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Sistema Winnipeg: Music for social action

Article by professor Francine Morin discusses substantial benefits of school music program for at-risk youth

November 27, 2015 — 

An excerpt from the Fall 2015 issue of the MASS Journal (magazine of the Manitoba Association of School Superintendents). By Faculty of Education professor Francine Morin.

At the core of teaching and learning is an ethic of care for all students. Critical pedagogy is an educational practice that begins with developing an awareness of the challenges we face in our schools and communities, especially those that are linked to social injustice and oppression, critical appraisal of these challenges, and then a willingness to act on them.

Faculty of Education professor Francine Morin.

Faculty of Education professor Francine Morin.

The fundamental tenets of critical pedagogy have spilled over into all disciplines represented in school curricula, including arts education. Powell and Speiser (2005), for example, share a volume of stories by contributing arts educators from around the globe that are heeding the call to action, education, social change, and empowerment using the unique qualities of the arts.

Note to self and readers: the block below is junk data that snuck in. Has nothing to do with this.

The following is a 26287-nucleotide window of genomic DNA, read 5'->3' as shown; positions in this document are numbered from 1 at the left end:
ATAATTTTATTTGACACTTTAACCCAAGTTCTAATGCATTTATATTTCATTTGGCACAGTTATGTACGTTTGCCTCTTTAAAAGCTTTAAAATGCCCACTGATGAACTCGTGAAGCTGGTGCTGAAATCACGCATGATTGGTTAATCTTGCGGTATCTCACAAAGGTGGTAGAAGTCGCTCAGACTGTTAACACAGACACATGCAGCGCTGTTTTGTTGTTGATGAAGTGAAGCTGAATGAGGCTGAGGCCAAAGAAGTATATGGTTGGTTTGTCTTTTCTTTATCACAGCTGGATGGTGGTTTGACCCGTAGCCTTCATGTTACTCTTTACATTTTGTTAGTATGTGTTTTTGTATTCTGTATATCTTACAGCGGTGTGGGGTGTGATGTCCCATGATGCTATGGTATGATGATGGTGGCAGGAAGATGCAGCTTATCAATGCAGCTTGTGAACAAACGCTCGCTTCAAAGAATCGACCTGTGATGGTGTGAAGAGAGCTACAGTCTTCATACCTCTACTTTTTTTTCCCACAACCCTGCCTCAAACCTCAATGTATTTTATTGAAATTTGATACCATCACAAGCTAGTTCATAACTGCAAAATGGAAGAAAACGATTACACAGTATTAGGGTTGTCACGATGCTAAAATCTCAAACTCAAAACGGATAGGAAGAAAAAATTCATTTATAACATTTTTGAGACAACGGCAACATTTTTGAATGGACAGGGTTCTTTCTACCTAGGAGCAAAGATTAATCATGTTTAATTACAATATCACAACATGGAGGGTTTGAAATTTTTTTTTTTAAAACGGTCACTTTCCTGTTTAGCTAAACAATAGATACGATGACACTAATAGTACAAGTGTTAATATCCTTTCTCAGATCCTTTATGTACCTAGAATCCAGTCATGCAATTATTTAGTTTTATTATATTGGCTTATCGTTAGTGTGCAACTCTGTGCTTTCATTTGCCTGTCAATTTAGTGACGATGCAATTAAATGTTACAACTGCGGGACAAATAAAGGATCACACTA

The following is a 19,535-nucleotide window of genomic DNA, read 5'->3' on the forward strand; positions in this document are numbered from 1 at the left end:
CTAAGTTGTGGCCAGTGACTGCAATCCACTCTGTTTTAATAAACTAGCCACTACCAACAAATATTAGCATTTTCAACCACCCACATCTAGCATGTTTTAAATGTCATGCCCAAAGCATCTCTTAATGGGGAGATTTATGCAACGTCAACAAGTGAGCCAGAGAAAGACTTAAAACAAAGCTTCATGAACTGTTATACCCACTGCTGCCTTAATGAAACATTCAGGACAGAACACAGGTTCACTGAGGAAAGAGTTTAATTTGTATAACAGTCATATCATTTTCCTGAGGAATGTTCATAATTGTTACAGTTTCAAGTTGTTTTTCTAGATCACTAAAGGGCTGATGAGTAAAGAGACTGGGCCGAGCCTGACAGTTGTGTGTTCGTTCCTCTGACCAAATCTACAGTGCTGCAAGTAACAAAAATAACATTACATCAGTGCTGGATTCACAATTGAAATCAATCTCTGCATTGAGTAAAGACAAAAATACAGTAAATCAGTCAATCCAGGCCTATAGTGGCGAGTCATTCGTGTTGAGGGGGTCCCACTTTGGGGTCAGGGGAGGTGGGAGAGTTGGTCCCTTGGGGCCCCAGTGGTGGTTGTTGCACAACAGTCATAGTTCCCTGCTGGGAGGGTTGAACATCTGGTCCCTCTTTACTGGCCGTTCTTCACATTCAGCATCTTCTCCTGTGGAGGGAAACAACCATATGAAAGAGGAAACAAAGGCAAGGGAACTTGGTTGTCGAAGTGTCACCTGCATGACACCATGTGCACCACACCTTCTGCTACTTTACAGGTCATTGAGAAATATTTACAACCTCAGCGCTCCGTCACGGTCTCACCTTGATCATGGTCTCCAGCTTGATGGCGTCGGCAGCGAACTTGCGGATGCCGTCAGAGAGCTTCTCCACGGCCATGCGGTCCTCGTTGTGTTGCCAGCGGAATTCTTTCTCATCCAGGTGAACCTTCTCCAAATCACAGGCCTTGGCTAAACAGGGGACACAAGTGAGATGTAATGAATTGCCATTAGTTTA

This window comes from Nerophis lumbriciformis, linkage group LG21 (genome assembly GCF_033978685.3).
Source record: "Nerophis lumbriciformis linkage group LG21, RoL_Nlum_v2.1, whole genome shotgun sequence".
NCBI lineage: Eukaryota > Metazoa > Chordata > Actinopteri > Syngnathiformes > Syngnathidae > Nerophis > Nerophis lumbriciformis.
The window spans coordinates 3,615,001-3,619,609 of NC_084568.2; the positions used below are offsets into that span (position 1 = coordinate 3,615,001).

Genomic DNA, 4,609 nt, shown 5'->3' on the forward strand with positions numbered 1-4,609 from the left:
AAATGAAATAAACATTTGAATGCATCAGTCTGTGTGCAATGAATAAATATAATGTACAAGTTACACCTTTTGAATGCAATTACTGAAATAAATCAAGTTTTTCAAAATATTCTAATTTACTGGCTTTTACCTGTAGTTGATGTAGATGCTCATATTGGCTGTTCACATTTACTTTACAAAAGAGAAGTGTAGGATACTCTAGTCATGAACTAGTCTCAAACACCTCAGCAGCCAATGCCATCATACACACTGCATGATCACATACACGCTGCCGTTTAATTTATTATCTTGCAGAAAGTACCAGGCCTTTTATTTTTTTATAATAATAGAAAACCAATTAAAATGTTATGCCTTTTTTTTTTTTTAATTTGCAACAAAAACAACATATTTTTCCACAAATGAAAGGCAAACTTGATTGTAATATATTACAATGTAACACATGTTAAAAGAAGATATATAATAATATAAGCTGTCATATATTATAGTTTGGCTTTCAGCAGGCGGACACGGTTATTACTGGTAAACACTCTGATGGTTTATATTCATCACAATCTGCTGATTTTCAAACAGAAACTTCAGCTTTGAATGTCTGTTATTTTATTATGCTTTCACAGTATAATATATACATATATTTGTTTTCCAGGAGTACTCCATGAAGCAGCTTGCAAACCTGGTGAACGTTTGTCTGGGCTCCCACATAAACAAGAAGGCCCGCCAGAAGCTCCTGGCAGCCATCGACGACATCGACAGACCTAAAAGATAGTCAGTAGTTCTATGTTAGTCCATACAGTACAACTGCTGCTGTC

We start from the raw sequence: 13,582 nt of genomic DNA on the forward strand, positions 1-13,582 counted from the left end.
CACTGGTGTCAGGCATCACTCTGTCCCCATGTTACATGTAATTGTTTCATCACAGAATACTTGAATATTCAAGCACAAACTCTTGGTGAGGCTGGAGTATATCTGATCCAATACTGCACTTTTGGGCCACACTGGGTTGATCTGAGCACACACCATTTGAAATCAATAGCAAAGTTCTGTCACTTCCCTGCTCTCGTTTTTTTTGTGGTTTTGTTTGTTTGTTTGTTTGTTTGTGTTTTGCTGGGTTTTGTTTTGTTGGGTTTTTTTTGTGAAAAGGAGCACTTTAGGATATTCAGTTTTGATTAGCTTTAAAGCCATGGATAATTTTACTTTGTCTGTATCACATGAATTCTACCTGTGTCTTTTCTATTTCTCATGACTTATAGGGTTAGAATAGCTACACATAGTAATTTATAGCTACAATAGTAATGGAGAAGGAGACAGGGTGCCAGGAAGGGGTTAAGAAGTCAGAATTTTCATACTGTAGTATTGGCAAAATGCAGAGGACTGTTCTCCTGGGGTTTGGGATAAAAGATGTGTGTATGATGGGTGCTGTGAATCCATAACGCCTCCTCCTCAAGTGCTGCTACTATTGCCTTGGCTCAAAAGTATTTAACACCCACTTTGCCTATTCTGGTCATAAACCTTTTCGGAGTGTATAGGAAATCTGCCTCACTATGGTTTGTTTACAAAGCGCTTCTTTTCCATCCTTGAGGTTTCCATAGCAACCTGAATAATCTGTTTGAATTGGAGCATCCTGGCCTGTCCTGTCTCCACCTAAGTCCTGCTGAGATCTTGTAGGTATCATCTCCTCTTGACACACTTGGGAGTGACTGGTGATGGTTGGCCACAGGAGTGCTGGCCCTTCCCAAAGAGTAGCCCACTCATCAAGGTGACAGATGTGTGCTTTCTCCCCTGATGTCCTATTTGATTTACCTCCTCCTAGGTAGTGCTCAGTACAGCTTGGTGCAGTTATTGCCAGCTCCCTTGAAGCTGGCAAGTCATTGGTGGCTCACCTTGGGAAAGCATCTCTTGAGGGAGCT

Among their colleagues in the arts, music educators are committed, questioning traditional practices and endeavouring to contribute to education and society by “fracture[ing] the line of fault hidden underneath the everydayness of music teaching (Lamb, 1994, p. 69). Hence, the field of critical music pedagogy has come into being along with a growing body of related literature swelling with social aims and challenges for music educators that range from improving students’ numeracy skills and self-esteem to community transformation and wide-scale social change (Allsup & Shei, 2012; Gould, Countryman, Morton & Stewart Rose, 2009).

One of the most potent and innovative examples of critical music pedagogy in the world today is known as El Sistema—a unique orchestral program that supports the empowerment of culturally marginalized and economically disenfranchised children through music.

Click here to read the whole article:

Research at the University of Manitoba is partially supported by funding from the Government of Canada Research Support Fund.

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